Change in percent of persons working full-time year round varies by sex and education
September 24, 1999
From 1969 to 1997, the percent of persons age 25 to 54 working full-time year round increased from 53.0 percent to 62.6 percent, with changes varying by sex and educational attainment level.
In 1969, a total of 27.5 percent of women age 25 to 54 worked full-time year round; by 1997, that percentage increased to 50.2 percent. By educational attainment, all groups of women experienced a rise in the percent working full-time year round. However, those women with a college degree or higher reported the smallest increase among the groups shown in the chart at 18.9 percentage points.
The percentage of men working full-time year round decreased from 80.6 percent in 1969 to 75.4 percent in 1997. By educational attainment, all groups of men experienced a decline in the percent working full-time year round; the largest decrease among the groups in the chart was for men with a high school diploma, down 10.5 percentage points.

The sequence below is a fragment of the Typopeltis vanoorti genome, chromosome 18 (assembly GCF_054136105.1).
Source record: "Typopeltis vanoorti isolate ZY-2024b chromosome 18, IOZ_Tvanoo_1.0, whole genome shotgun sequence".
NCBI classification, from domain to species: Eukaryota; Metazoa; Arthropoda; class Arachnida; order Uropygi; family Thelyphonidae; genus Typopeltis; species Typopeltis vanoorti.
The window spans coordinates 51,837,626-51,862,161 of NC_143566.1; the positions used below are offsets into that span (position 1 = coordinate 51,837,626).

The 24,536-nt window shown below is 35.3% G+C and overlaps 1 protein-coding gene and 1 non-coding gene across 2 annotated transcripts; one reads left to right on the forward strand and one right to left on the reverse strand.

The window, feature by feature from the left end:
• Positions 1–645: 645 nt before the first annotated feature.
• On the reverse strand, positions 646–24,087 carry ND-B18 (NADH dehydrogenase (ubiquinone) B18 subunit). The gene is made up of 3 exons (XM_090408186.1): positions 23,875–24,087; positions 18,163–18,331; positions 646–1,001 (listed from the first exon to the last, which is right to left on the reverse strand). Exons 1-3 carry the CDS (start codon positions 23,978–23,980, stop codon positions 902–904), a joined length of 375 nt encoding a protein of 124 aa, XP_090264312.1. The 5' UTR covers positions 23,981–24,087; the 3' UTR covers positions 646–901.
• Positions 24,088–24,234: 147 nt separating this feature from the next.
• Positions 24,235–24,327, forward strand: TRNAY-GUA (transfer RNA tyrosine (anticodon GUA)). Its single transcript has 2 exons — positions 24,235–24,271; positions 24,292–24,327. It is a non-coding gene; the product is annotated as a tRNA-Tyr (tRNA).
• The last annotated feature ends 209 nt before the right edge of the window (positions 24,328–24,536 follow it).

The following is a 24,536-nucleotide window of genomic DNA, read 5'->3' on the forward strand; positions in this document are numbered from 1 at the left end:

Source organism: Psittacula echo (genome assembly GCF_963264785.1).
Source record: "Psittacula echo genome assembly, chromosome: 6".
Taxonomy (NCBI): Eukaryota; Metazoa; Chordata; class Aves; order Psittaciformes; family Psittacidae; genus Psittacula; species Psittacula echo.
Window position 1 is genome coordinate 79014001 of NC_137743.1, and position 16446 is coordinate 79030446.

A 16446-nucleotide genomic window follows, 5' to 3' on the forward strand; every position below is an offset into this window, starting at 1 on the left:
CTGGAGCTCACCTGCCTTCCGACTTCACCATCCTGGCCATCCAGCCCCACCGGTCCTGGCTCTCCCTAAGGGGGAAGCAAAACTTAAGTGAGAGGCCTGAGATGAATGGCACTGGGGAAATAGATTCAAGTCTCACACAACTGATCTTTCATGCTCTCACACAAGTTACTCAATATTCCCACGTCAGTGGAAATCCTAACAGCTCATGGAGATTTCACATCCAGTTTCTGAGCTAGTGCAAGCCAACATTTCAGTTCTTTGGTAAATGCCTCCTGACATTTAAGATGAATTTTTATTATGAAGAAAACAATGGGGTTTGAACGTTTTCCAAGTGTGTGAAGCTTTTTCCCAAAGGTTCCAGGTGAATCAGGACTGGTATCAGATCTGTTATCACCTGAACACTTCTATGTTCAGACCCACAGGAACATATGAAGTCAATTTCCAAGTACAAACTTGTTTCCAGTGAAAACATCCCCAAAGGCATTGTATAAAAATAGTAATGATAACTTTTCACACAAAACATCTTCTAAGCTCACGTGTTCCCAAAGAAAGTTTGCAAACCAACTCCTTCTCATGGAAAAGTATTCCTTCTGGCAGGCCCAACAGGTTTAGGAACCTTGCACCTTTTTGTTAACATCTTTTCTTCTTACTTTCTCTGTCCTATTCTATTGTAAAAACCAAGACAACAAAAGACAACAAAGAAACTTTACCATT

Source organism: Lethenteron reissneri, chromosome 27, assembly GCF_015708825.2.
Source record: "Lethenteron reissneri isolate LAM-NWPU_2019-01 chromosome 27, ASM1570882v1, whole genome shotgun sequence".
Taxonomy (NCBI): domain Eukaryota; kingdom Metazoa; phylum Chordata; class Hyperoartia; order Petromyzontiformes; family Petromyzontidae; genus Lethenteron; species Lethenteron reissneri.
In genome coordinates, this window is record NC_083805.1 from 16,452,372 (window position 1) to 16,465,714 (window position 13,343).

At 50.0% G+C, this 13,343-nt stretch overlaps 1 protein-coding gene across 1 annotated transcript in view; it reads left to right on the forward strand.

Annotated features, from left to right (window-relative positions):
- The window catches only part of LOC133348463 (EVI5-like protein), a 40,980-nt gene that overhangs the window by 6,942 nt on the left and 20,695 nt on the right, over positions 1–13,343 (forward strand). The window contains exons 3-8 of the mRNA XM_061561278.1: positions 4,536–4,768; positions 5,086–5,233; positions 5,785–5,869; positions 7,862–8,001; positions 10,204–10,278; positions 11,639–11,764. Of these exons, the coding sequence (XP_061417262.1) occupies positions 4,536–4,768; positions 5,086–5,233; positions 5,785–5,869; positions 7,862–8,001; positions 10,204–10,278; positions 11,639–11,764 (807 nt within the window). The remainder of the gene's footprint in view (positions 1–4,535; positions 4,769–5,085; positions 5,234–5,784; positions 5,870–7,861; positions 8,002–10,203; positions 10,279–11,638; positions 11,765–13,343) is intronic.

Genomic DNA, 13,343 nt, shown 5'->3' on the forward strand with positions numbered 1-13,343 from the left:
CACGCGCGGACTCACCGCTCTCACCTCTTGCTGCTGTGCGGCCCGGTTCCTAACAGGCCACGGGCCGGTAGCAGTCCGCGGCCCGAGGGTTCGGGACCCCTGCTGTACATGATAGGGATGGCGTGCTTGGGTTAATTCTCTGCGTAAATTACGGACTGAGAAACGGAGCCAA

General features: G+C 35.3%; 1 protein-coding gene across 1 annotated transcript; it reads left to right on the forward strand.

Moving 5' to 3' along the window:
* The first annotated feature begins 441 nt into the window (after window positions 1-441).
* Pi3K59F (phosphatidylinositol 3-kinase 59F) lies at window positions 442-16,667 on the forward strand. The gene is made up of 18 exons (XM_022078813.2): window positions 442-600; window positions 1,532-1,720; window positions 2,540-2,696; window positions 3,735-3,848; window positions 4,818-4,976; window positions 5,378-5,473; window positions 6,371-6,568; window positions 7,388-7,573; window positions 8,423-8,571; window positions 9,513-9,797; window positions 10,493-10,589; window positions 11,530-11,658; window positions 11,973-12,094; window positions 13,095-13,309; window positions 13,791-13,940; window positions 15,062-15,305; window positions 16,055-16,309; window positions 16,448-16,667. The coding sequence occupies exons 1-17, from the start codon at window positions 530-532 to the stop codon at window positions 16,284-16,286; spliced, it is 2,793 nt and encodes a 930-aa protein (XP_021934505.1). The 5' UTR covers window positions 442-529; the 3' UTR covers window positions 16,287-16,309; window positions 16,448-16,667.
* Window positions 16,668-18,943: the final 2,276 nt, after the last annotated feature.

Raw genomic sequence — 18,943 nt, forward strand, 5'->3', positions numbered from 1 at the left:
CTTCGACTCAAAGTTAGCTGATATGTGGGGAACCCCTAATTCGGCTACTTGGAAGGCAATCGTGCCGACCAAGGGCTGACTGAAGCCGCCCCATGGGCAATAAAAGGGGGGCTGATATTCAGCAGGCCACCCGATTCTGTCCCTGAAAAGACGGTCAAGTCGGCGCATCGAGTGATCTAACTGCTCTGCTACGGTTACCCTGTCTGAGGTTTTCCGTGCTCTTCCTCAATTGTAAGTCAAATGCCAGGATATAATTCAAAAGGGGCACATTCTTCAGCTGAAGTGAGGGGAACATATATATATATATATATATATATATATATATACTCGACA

Bureau of Labor Statistics, U.S. Department of Labor, The Economics Daily, Change in percent of persons working full-time year round varies by sex and education on the Internet at http://www.bls.gov/opub/ted/1999/sept/wk4/art05.htm (visited March 31, 2015).
Three recent editions of Spotlight on Statistics
Trends in long-term unemployment
Long-term unemployment reached historically high levels following the recession of 2007–2009.
Housing: before, during, and after the Great Recession
looks at consumer expenditures on household items, employment in residential construction, prices for household items, and injuries in occupations involved in building and maintaining our homes.
Women veterans in the labor force examines the demographic, employment, and unemployment characteristics of women veterans.